The best hint of what “Naomi” by Junichiro Tanizaki is about is its Japanese title “Chijin no Ai,” (“A Fool’s Love”). Written between 1924 and 1925, Tanizaki’s classic tale of Japan’s roaring ’20s is a warning to any man who falls for a much younger woman and is fool enough to think he can control her. It’s “Lolita” meets “Pygmalion,” though Naomi is no “fair lady,” despite the efforts of the book’s narrator, Joji (professor Higgins to Naomi’s Eliza).
The pair first meet when Joji is 28 and 15-year-old Naomi is working in a cafe. He becomes her tutor and eventually marries her. Joji is obsessed with all things Western and she is his ideal woman, a modan gāru (modern girl), or simply moga, the Japanese version of flappers in the West. In the novel, Naomi’s lifestyle and character epitomizes the decadent side of Japan’s rush into modernism. She cares nothing for country, Emperor, God or tradition. Confucian ideals of womanhood bore her.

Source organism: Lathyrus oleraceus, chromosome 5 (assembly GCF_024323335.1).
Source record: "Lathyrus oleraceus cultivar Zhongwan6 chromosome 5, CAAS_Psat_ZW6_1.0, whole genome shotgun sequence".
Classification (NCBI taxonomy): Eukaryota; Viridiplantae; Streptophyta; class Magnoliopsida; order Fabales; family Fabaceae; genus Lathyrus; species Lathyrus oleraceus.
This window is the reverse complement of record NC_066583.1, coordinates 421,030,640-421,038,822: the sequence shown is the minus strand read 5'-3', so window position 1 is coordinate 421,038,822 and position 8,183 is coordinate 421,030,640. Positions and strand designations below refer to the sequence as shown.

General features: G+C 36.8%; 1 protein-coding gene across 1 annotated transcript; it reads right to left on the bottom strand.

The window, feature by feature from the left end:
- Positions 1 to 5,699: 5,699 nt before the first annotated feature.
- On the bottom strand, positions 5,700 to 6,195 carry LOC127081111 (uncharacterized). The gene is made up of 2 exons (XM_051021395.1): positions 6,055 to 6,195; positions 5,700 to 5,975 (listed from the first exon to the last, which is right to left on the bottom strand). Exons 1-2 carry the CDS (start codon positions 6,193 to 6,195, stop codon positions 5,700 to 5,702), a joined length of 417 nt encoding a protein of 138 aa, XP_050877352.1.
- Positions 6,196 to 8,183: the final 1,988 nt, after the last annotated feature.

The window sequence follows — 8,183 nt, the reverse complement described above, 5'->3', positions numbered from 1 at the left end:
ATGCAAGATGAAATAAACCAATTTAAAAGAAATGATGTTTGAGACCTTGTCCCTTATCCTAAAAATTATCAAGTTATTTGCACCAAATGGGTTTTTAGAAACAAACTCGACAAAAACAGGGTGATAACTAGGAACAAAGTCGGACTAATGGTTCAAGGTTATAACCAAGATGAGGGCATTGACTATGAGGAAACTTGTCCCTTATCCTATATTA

Joji, on the other hand represents the older establishment, lusting after sexy young moga, who represent everything they aren’t but want to be — or be with. The unease that the moga caused at the time is at the heart of this novel: Naomi’s appeal was an uncomfortable attraction. Desiring her was something that made men like Joji uneasy and excited at the same time, which was much like the Japan’s fetish for modernization in the early 1900s. They knew they needed it, but at what cost?
Each week “Essentials” introduces a work of fiction that should be on the bookshelf of any Japanophile.